Billie’s efforts to disrupt the dominant discourse around female body hair are receiving praise from customers and critics. Creating more access to products through Billie’s cheaper prices and relatability to more bodies is an important effort to recognize. Knowing how Billie can improve too is just as crucial. But no matter how progressive a company may be, it is always important to look deeper into their mission and what assumptions these promises rely on. Other razor companies should take notes from Billie, but ultimately it is up to you if a hair removal tool can be pro-hair.

New Year, New Monthly Rag Content Creators

Please join me in welcoming Sage Reynolds and Anya Quesnel as our new content creators!




My name is Sage Reynolds—transferred to CC this year, originally from Colorado, and thrilled to be one of the Content Creators for The Monthly Rag! I am currently a sophomore (soon to be declared) Feminist and Gender Studies Major. I am passionate about reproductive justice and would love to do a collaborative project with the local Colorado Springs Planned Parenthood to create more inclusive opportunities around sex Education on campus. Eager to collaborate, listen, and create, I can’t wait to work with The Monthly Rag team.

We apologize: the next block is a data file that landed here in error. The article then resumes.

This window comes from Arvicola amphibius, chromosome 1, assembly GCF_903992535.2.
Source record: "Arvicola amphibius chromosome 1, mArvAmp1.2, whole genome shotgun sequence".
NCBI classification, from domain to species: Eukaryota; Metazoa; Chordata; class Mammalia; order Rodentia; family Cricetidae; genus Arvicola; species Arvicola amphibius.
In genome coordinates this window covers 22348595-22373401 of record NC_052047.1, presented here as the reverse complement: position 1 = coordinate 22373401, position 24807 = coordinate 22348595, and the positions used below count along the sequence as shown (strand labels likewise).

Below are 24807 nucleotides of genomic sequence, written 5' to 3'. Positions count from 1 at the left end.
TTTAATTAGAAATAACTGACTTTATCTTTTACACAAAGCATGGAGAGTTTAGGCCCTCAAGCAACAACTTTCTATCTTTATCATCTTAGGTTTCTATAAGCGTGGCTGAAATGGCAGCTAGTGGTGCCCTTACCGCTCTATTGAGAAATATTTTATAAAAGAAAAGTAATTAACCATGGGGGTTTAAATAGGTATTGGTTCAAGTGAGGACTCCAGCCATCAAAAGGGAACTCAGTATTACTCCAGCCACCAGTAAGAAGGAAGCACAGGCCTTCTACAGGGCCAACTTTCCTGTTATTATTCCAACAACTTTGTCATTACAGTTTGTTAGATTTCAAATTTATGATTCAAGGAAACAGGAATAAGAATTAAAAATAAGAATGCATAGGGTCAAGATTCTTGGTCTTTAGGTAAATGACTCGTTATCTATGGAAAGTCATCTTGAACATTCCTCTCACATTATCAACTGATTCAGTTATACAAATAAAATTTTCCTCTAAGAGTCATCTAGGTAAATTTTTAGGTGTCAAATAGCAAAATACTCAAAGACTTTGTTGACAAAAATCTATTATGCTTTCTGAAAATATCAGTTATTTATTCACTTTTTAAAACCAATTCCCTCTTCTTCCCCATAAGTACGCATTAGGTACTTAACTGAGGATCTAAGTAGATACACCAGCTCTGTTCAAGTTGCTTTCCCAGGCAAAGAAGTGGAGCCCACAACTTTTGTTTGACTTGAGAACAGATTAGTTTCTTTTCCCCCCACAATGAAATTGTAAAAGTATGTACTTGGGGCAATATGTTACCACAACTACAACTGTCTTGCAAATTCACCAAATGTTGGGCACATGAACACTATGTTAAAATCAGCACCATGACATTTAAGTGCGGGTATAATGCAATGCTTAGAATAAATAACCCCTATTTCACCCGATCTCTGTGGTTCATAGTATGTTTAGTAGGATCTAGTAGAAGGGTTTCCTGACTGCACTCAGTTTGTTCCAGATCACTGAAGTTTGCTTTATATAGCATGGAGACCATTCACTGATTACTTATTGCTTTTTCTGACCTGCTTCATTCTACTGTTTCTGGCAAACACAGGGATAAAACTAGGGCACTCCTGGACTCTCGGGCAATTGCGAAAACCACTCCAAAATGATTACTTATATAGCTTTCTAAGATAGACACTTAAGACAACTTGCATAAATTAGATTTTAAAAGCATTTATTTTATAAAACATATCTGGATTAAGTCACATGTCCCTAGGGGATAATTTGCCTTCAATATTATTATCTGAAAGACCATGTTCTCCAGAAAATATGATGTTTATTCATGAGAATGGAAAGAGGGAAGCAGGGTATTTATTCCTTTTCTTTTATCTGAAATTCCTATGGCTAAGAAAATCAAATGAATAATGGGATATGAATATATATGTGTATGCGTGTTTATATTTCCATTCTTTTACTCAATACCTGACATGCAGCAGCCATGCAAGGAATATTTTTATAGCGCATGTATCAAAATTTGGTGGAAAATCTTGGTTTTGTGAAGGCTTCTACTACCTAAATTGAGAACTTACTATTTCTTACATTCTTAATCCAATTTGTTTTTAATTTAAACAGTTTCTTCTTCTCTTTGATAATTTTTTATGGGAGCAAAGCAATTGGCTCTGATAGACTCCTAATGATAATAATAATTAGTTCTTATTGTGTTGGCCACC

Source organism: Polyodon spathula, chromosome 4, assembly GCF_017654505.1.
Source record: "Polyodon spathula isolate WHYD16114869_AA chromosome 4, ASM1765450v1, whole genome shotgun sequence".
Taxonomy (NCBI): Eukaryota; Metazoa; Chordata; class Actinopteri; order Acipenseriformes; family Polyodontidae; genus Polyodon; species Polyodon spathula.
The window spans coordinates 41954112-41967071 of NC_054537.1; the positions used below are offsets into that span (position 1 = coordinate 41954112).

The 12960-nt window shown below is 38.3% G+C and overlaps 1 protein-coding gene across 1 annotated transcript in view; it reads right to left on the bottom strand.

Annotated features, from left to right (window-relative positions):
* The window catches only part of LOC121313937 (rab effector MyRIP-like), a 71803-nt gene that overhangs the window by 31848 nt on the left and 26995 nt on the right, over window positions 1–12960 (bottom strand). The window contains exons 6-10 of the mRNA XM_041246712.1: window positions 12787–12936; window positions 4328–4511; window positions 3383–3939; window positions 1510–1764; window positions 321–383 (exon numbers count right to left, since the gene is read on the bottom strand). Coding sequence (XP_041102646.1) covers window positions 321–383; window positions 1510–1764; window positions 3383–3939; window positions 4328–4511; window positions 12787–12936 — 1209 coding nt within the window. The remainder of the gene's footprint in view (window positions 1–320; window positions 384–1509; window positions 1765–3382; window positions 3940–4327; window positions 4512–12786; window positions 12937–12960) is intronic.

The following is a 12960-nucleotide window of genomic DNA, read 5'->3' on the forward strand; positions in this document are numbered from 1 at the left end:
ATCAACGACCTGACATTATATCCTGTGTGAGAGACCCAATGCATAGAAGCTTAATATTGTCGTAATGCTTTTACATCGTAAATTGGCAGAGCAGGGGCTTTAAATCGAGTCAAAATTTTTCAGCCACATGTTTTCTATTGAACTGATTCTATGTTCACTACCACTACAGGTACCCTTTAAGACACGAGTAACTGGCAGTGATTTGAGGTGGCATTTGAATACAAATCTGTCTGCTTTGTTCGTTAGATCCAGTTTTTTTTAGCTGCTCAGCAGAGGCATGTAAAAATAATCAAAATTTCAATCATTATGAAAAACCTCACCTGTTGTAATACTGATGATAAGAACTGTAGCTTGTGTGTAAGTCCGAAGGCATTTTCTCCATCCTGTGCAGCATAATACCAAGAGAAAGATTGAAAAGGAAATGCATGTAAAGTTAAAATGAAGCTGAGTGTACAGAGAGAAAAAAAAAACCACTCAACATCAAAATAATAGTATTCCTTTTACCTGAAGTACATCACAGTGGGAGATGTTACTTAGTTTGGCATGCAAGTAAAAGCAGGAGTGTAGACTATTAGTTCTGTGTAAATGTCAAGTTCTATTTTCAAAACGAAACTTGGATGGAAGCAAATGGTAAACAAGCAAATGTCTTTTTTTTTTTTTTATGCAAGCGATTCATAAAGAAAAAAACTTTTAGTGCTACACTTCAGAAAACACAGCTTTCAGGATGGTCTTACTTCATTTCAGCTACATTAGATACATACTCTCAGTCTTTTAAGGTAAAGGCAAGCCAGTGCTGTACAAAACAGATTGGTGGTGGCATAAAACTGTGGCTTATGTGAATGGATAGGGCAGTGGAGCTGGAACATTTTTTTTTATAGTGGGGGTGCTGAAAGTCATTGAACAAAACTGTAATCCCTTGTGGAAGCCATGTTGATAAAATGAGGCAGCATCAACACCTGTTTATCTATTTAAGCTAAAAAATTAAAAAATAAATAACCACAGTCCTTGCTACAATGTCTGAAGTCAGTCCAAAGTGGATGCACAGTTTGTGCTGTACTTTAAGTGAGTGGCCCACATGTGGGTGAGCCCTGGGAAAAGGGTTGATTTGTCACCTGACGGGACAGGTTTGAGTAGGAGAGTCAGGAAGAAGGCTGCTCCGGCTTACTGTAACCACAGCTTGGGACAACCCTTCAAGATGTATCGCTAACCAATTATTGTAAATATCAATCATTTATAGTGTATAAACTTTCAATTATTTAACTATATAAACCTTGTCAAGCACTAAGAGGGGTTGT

My name is Anya Quesnel and I’m a first-year student hailing from Trinidad and Tobago. I want to help make the Monthly Rag a critical, creative platform for the discussion of relevant topics to Feminist and Gender Studies which go beyond the immediate campus and United States context. I hope to see this publication grow into a space for a wide range of feminist voices to be heard and to provide our community with the monthly dose of FemGen realness it needs.